15 February 2004

Is reading the Bible silently or aloud considered anti-semitic? Is one reads one of the four Gospel accounts of the crucifixion of Jesus, is that anti-semitic? If someone says, ”I’ve made a movie about the last twelve hours in the life of Christ, and it is faithful to the accounts in the Bible,” is that anti-semitic?

Knowing the link rot is a distinct possibility, I want to quote from this article concerning Diane Sawyer’s interview with Mel Gibson. The interview is scheduled to be aired on Monday, February 16, 2004 on ABC. Here are the sentences I don’t fully understand:

The R-rated movie, set for release Feb. 25, details the last 12 hours in the life of Jesus. Gibson maintains it’s a faithful biblical narrative, but some worry that its depiction of the role of some Jews in the death of Christ may lead to an increase in anti-Semitism.

Among them is Rabbi Marvin Hier, dean of the Simon Wiesenthal Center in Los Angeles, who has seen the film twice.

Gibson told Sawyer the film was not anti-Semitic and was instead about ”faith, hope, love and forgiveness.”

”To be anti-Semitic is a sin,” the actor-director said. ”It’s been condemned by one Papal Council after another. To be anti-Semitic is to be un-Christian, and I’m not.”

The ”Primetime” program also includes an interview of Abraham Foxman, national director of the Anti-Defamation League. Foxman told Sawyer he does not believe Gibson or the film are anti-Semitic but added that the movie ”has the potential to fuel anti-Semitism, to reinforce it.”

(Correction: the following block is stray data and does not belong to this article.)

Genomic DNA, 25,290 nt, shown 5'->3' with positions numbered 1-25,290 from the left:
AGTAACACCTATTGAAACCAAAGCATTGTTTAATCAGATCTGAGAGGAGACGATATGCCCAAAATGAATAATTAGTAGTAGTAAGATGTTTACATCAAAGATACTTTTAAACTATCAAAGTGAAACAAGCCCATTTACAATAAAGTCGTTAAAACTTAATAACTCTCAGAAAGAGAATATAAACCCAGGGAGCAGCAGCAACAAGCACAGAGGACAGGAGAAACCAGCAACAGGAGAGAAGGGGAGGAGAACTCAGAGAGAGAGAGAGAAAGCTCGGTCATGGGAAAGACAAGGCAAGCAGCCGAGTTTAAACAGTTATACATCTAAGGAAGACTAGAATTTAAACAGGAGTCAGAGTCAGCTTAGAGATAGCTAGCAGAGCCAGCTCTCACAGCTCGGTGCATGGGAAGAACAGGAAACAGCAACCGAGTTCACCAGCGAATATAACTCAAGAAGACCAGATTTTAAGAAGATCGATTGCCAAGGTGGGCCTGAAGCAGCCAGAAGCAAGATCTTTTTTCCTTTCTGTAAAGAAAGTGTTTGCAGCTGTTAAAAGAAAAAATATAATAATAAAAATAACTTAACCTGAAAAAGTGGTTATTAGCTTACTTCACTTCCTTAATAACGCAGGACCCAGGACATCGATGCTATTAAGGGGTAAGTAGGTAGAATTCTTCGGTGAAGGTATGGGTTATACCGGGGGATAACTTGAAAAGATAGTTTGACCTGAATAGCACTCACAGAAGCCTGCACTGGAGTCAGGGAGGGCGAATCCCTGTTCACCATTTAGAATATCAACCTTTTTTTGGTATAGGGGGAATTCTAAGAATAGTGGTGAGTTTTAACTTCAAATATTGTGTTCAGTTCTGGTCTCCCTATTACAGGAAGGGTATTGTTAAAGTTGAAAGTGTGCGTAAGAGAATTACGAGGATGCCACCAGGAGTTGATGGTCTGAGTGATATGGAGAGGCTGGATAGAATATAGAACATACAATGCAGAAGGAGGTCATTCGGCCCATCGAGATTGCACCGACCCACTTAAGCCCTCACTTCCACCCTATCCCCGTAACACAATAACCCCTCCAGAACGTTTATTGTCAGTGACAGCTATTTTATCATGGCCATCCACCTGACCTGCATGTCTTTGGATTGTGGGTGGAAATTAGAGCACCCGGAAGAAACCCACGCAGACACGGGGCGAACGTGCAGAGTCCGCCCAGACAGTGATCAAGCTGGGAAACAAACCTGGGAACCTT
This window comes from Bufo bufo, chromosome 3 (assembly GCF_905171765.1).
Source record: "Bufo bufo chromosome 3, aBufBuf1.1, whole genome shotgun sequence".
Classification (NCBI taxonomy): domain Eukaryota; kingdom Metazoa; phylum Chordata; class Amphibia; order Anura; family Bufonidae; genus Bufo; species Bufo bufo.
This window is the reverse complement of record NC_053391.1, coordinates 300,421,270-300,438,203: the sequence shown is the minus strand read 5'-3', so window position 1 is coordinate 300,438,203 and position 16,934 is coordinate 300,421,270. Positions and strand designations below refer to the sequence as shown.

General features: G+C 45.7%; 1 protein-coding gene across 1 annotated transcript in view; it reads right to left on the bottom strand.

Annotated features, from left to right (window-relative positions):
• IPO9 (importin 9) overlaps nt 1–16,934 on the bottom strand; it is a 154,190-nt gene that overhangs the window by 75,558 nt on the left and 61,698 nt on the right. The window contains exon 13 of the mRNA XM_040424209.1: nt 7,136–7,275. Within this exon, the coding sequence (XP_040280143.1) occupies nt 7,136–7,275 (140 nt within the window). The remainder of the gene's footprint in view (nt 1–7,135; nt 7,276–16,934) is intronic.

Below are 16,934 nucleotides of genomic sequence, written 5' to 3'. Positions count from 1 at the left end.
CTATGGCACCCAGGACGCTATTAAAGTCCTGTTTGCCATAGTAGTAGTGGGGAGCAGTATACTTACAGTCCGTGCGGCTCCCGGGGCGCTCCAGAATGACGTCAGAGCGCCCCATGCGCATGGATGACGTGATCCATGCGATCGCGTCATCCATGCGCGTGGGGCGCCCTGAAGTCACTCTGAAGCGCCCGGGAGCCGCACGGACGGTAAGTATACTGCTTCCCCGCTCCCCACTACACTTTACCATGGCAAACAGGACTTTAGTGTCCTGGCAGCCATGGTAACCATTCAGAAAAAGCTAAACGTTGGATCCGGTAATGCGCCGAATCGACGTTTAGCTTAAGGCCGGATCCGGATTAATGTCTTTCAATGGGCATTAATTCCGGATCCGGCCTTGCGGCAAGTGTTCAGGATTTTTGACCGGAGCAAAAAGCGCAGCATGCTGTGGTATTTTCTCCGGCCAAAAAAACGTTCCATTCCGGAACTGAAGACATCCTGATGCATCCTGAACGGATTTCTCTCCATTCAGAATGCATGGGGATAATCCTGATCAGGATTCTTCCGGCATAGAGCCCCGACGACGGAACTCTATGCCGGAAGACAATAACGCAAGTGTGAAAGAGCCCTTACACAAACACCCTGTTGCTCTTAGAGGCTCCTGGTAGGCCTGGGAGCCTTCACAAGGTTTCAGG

History happened. We have multiple, reliable accounts of that history. Clearly, there were many people present that day. There was the Sanhedrin. It existed and met and made decisions. The Pharisees were there. There were Sadducees present. Pilate’s role is pretty clear. Caiaphas’s role is pretty clear as well.

The point is that citizens, Roman and Jewish, were part of the crowd. Clearly, there was interaction between elements of Jewish life, faith and culture of the day and the government which was Roman.

I guess I’m confused as to how anyone other than those who are hypersensitive to a study of history can find fault with the telling or retelling of the events at this period of time. All of the whining about how someone – likely ill-informed – might interpret that history serves as a distraction from the far more powerful message of faith, hope, love and forgiveness. It is certainly more powerful than placing blame could ever be.

The only way to form your own opinion is to read the passages that tell the story:

  • Matthew 26-28
  • Mark 14-16
  • Luke 22-24
  • John 17-21
Then, begin to understand the alignment or the synoptic nature of the accounts.

These are far more learned ways to form an opinion, understand the point and be able to discuss the issues. Otherwise, critics are doing nothing more than shouting, ”Wrong answer!” without ever knowing what the original question really was.

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